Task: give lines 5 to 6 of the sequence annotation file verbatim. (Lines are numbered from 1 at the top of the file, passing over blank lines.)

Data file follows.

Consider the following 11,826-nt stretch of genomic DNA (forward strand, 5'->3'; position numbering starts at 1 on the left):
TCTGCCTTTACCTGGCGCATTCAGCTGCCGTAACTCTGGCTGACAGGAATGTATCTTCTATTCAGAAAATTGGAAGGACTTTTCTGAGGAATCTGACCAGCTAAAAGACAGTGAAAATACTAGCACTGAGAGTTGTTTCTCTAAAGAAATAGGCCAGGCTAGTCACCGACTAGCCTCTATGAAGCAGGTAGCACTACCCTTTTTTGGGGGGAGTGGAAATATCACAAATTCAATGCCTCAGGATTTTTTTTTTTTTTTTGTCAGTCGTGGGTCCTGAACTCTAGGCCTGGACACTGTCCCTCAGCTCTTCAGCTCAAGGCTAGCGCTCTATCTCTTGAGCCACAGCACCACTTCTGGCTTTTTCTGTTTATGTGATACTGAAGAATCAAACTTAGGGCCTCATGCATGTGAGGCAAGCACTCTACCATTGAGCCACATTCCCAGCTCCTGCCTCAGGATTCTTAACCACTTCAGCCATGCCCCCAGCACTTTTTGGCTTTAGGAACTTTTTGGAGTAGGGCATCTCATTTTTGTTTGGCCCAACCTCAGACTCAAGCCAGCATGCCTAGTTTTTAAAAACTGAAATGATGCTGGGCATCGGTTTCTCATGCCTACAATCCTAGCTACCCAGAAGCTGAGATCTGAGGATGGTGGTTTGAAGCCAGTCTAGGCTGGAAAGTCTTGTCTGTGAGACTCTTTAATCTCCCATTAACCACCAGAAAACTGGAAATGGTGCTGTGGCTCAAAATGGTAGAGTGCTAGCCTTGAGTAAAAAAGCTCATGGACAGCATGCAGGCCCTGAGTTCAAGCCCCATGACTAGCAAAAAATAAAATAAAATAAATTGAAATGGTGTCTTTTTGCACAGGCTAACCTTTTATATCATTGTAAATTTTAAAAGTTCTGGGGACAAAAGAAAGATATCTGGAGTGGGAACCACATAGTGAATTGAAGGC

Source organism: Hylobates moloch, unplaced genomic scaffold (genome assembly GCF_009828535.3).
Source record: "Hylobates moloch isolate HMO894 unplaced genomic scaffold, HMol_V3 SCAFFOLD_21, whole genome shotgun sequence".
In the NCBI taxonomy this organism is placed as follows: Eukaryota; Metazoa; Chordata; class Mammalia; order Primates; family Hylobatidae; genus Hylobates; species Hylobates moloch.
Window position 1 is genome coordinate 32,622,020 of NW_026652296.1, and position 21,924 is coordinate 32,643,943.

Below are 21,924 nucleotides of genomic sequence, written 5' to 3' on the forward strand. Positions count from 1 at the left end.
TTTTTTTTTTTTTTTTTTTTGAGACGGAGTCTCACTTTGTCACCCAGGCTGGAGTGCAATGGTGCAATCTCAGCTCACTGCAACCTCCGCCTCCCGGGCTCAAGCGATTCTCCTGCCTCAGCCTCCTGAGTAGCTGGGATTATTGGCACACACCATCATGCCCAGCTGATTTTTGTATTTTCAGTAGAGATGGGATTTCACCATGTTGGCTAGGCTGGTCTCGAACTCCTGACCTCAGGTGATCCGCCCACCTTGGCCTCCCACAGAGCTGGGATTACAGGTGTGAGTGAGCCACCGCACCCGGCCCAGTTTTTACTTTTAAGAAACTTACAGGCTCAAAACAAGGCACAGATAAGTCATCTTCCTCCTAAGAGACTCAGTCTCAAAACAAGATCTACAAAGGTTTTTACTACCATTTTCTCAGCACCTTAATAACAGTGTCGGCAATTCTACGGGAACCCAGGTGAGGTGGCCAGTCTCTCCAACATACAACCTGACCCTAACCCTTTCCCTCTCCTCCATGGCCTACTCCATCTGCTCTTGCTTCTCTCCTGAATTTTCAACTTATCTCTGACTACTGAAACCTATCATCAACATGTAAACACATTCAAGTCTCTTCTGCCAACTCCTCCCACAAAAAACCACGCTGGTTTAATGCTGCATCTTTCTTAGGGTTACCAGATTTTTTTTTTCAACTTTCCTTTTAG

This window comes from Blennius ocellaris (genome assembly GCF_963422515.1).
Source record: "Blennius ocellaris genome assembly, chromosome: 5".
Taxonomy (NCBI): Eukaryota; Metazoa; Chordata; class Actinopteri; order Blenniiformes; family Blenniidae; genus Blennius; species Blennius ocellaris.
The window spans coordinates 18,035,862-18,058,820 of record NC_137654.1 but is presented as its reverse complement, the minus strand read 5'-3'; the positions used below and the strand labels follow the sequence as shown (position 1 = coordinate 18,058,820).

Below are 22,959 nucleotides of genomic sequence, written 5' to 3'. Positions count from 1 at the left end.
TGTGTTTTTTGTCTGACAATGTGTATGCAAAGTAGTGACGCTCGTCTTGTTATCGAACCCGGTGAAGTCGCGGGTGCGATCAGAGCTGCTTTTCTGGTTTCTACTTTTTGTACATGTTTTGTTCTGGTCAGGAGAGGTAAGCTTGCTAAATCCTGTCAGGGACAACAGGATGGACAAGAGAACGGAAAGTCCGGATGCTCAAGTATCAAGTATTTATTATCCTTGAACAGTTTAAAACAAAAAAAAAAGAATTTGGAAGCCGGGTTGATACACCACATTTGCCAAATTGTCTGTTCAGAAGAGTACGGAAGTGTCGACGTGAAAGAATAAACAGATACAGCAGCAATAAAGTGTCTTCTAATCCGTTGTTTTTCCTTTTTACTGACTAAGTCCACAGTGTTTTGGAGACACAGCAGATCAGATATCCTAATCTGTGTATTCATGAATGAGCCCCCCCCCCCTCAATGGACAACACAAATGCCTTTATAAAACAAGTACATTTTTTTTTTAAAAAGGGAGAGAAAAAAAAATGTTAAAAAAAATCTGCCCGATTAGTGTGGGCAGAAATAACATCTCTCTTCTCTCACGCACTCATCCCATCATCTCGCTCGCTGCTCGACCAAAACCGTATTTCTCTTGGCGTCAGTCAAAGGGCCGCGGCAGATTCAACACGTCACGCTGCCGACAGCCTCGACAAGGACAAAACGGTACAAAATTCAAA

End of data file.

In the NCBI taxonomy this organism is placed as follows: Eukaryota; Metazoa; Chordata; class Mammalia; order Primates; family Hylobatidae; genus Hylobates; species Hylobates moloch.
Window position 1 is genome coordinate 32,622,020 of NW_026652296.1, and position 21,924 is coordinate 32,643,943.